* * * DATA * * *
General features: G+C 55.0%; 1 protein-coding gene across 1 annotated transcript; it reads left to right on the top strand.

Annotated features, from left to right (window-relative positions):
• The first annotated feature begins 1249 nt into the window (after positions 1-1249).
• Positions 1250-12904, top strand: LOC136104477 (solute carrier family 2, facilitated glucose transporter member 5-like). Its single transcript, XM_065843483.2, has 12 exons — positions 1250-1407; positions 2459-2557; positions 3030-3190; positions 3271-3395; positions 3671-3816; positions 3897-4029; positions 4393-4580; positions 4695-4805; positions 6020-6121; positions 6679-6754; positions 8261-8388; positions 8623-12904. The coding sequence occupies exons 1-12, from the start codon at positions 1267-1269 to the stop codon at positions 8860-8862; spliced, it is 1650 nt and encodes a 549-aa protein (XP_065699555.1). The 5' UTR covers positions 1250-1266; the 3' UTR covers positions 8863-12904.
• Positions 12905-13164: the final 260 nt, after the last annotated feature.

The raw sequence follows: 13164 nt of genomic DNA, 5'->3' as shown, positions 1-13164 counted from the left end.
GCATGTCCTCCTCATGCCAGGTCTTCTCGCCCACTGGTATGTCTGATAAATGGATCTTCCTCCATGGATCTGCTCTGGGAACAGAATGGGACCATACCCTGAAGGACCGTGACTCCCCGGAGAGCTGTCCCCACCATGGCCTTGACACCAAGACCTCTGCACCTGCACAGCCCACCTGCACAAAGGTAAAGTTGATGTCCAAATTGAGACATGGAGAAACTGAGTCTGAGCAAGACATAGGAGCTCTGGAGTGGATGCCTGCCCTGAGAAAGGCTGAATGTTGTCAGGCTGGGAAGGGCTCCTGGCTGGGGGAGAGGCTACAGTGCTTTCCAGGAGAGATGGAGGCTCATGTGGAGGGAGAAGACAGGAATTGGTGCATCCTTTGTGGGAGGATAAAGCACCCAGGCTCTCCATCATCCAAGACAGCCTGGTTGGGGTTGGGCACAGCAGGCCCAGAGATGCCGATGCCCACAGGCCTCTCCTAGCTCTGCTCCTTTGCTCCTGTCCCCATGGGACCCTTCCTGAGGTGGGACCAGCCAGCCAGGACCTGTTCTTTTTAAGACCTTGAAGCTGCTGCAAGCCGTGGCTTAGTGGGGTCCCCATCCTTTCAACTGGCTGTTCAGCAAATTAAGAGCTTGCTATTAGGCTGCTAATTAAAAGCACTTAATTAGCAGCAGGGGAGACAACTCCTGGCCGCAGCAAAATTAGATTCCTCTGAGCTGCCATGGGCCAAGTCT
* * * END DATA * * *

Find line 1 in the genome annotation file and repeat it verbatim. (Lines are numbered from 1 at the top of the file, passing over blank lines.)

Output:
General features: G+C 55.0%; 1 protein-coding gene across 1 annotated transcript; it reads left to right on the top strand.